ASHEBORO — The Randolph County Board of Commissioners met Monday, April 3, with various public hearings and property matters on the agenda.
The first action the board approved was to allow the exchange of property between the Randolph County School Board and the City of Archdale.
“At our last Board of Education meeting, our board declared a piece of property as surplus, but before we can make this exchange with the City of Archdale, we have to give you [the board of commissioners] the first right to this land at either fair market value or a value agreed upon between the board of commissioners and board of education,” said Randolph County Schools Superintendent Dr. Stephen Gainey.
The board also approved the reclassification of two soil and water positions.
“We are requesting to reclassify the Soil and Water Administrator to a Soil and Water Environmental Education and Support Coordinator,” said Soil and Water Department Head Kaitlyn Johnson. “That position would start identifying more educational opportunities in the county and work to provide new educational programs, classroom activities, teacher workshops, and even adult education programs.
“The other position would be transitioning the Environmental Specialist to a Soil and Water Director role. That would still allow us to provide the technical assistance that that position has typically always done as well as just oversight of the office and supervisory functions that are needed to keep the office progressing.”
The board also was presented with the proposed renovation plan by Smith Sinnett Architecture for the Northwest Human Services Center.
In the 15,825 square foot building, the plan lists 14 offices, eight on the upper level and six on the lower, three areas of open office space, a break room, a mailroom, two conference rooms, one training room, and a large multipurpose area with a final cost estimate of $3,120,000.
“When I was reading this, I was glad I was sitting down because we paid $1.5 million for the building, and I wasn’t thinking that it was going to take twice that to renovate it,” said Vice Chair David Allen.
As such, the board requested for the firm to break the costs down between the two floors and see about having the bottom floor listed as a bid alternate expenditure cost and then for that plan to be brought back before them at a later date.
The board then approved the awarding of a contract to Garanco Construction for the Health Department Renovation Project. According to County Engineer Paxton Arthurs, the base bid for Garanco is $1,975,200 for construction costs, but for all the alternates, the cost would go up to $2,351,500.
The board was then presented with two economic development opportunities, one for Project Spring and the other for the Caraway Speedway.
“[Project Spring] is a Texas-based manufacturing facility that has been in business for several years,” said Economic Development Business Development Director Crystal Gettys. “Their product and their business in sales has been expedited to the point where they feel the need to have a second facility to cover east of the Mississippi. This has been a search for an existing building over the last six months or more across multiple states. They have narrowed that pool down to the top two, and Randolph County is in that top two.”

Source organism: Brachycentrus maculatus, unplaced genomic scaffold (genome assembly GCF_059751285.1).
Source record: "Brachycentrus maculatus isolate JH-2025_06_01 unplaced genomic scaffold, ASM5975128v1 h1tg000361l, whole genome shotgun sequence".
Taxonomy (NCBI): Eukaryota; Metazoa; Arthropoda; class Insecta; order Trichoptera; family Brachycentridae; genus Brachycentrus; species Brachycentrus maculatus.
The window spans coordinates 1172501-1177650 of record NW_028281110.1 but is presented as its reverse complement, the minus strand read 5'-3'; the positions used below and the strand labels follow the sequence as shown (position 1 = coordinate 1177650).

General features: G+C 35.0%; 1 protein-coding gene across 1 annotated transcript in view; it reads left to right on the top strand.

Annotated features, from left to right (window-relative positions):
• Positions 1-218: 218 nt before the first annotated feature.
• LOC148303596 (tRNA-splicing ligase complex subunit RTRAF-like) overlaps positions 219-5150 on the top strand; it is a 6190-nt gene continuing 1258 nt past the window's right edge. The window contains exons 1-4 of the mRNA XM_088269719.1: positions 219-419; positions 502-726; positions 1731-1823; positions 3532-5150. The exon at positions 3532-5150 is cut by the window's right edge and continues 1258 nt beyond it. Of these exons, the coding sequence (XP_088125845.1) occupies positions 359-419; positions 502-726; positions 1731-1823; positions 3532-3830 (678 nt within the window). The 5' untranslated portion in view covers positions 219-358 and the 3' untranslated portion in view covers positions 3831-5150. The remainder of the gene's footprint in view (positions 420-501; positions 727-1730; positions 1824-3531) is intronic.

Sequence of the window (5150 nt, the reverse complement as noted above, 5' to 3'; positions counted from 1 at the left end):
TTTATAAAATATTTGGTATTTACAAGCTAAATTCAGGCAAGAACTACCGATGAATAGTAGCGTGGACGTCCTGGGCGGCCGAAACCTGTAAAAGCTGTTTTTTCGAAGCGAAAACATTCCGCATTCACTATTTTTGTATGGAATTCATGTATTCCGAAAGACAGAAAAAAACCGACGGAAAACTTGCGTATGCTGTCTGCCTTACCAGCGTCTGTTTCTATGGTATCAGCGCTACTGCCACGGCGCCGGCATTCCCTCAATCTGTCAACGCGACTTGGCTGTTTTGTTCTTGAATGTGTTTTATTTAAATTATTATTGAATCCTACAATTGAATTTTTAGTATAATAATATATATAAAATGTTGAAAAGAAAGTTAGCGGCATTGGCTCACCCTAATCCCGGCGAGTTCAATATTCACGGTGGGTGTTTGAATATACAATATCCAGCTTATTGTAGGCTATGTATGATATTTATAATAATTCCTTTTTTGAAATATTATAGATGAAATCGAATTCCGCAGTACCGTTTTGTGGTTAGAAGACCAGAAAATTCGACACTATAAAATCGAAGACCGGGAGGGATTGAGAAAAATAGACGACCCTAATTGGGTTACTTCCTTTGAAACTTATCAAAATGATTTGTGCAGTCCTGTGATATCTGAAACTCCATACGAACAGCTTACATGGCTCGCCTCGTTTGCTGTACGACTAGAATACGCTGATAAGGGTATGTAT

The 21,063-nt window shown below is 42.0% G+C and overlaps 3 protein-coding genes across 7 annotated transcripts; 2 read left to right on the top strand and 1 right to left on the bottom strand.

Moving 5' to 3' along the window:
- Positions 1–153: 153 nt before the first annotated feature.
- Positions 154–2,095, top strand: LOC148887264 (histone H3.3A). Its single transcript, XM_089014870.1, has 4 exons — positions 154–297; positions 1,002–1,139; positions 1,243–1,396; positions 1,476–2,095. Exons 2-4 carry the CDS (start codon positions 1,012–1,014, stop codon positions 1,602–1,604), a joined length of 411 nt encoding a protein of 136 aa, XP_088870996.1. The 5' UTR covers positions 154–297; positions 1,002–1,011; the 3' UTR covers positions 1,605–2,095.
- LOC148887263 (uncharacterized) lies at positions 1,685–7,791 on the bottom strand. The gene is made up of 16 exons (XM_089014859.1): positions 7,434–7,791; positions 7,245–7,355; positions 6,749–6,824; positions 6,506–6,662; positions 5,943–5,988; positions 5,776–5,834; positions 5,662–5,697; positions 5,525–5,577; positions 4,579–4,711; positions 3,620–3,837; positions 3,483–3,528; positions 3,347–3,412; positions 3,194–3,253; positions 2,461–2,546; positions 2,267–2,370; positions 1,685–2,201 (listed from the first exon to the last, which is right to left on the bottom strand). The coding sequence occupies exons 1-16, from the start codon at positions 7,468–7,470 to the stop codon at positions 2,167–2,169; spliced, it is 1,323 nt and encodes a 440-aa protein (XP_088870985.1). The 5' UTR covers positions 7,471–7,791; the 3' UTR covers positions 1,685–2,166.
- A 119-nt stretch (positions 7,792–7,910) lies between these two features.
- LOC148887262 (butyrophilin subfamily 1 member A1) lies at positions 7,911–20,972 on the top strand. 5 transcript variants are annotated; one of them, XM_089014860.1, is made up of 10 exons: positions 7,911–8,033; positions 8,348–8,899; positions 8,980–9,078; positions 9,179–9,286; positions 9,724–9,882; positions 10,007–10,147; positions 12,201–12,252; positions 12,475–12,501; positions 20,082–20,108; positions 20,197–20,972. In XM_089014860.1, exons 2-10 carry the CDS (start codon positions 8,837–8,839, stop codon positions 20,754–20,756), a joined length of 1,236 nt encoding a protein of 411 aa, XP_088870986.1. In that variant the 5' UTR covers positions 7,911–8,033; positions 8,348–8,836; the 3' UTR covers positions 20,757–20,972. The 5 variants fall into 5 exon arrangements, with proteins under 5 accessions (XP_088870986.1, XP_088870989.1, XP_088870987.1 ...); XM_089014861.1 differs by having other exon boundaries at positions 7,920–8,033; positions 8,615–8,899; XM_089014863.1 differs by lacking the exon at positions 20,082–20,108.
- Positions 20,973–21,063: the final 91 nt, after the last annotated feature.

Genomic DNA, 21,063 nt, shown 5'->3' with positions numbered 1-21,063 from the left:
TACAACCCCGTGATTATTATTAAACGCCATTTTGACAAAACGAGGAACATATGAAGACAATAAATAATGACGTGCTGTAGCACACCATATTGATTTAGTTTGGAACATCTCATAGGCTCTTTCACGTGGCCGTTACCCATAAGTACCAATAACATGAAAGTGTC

According to Gettys, the incentive package includes $33,340 over a five-year period, and the state of North Carolina will also provide incentives, including a OneNC grant and a building reuse grant.
The board approved the economic development incentive package following a public hearing.
“In expending its Coronavirus state fiscal recovery funds, the state of North Carolina created something called the Motorsports Relief Fund,” said Associate County Attorney Aimee Scotten. “The purpose of this fund is to enhance amenities and increase the opportunities for events at motorsports venues in recognition of the impact that those events have on the local tourism, travel, and hospitality industries. Randolph County received a grant from this fund specifically for the benefit of Caraway Speedway in the amount of $485,000. Caraway plans to use that money to replace some aging and kind of dilapidated seating and to repave certain sections of the track.”
The board also approved the use of the Motorsport Relief funds for the Caraway Speedway.
The board then held public meetings for the restructuring of five Fire Tax districts – Coleridge-Erect, Fairgrove, Julian, Northeast, and Staley – in line with the other dozen or so that have already been restructured.
There were no comments made for or against the restructuring, and so following the hearings, the board voted to abolish and then reform the districts in order to remove the $0.15 tax cap.
The change is not a direct tax increase but simply gives the district the ability to ask for a higher tax rate from the county commissioners should the need ever arise. The new districts also cover the exact same area as before.
The board finally approved a budget amendment to cover a change in the schedule for USDA debt service payments in relation to the Farm, Food, and Family Education Center.
“Last year, we got approved for two $2 million loans through the USDA going through REMC,” said Assistant County Manager Will Massie. “Since going through the approval, REMC has been trying to work with USDA to get the funds down here. Currently, they’re not down yet. We don’t have the loan and haven’t closed on that, but they think they’re pretty close. One of the things that the USDA has requested is to have monthly payments rather than annual ones. If we do close this month, that would indicate that we would have a debt service payment in May and June.”
The Randolph County Board of Commissioners will next meet May 1.